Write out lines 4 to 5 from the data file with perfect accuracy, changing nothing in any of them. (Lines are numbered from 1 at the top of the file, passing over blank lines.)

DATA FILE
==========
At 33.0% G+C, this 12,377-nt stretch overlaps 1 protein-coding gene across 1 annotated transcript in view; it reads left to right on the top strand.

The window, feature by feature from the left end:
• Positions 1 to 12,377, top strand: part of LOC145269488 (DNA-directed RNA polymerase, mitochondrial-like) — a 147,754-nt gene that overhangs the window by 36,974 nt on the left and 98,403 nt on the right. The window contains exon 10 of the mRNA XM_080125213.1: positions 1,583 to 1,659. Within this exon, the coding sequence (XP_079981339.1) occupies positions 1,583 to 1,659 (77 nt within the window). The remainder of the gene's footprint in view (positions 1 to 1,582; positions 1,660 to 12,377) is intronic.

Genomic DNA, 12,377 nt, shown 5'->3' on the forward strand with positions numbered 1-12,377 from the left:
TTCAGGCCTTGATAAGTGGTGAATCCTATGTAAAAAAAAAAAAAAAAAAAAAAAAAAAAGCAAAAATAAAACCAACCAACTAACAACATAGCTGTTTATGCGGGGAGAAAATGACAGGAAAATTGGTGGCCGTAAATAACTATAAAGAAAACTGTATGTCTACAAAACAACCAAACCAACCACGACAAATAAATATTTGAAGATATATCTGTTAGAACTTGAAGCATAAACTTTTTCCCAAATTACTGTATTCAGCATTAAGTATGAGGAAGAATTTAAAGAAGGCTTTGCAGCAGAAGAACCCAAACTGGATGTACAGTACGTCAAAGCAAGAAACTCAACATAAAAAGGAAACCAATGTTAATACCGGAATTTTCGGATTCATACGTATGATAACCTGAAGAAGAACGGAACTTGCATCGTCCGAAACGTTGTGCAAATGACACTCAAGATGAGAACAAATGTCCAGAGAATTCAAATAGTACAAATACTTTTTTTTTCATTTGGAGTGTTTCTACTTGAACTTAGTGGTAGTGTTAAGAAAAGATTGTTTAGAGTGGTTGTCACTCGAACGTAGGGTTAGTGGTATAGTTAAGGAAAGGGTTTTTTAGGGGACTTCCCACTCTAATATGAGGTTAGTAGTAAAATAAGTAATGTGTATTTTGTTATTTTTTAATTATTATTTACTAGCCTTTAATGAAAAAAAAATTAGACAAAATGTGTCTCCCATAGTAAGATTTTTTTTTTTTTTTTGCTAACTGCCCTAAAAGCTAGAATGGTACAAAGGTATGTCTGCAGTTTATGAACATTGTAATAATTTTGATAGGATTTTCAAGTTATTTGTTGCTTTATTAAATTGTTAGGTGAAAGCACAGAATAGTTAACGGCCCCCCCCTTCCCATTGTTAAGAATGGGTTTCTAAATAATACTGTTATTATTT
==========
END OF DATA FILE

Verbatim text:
Genomic DNA, 12,377 nt, shown 5'->3' on the forward strand with positions numbered 1-12,377 from the left:
TTCAGGCCTTGATAAGTGGTGAATCCTATGTAAAAAAAAAAAAAAAAAAAAAAAAAAAAGCAAAAATAAAACCAACCAACTAACAACATAGCTGTTTATGCGGGGAGAAAATGACAGGAAAATTGGTGGCCGTAAATAACTATAAAGAAAACTGTATGTCTACAAAACAACCAAACCAACCACGACAAATAAATATTTGAAGATATATCTGTTAGAACTTGAAGCATAAACTTTTTCCCAAATTACTGTATTCAGCATTAAGTATGAGGAAGAATTTAAAGAAGGCTTTGCAGCAGAAGAACCCAAACTGGATGTACAGTACGTCAAAGCAAGAAACTCAACATAAAAAGGAAACCAATGTTAATACCGGAATTTTCGGATTCATACGTATGATAACCTGAAGAAGAACGGAACTTGCATCGTCCGAAACGTTGTGCAAATGACACTCAAGATGAGAACAAATGTCCAGAGAATTCAAATAGTACAAATACTTTTTTTTTCATTTGGAGTGTTTCTACTTGAACTTAGTGGTAGTGTTAAGAAAAGATTGTTTAGAGTGGTTGTCACTCGAACGTAGGGTTAGTGGTATAGTTAAGGAAAGGGTTTTTTAGGGGACTTCCCACTCTAATATGAGGTTAGTAGTAAAATAAGTAATGTGTATTTTGTTATTTTTTAATTATTATTTACTAGCCTTTAATGAAAAAAAAATTAGACAAAATGTGTCTCCCATAGTAAGATTTTTTTTTTTTTTTTGCTAACTGCCCTAAAAGCTAGAATGGTACAAAGGTATGTCTGCAGTTTATGAACATTGTAATAATTTTGATAGGATTTTCAAGTTATTTGTTGCTTTATTAAATTGTTAGGTGAAAGCACAGAATAGTTAACGGCCCCCCCCTTCCCATTGTTAAGAATGGGTTTCTAAATAATACTGTTATTATTT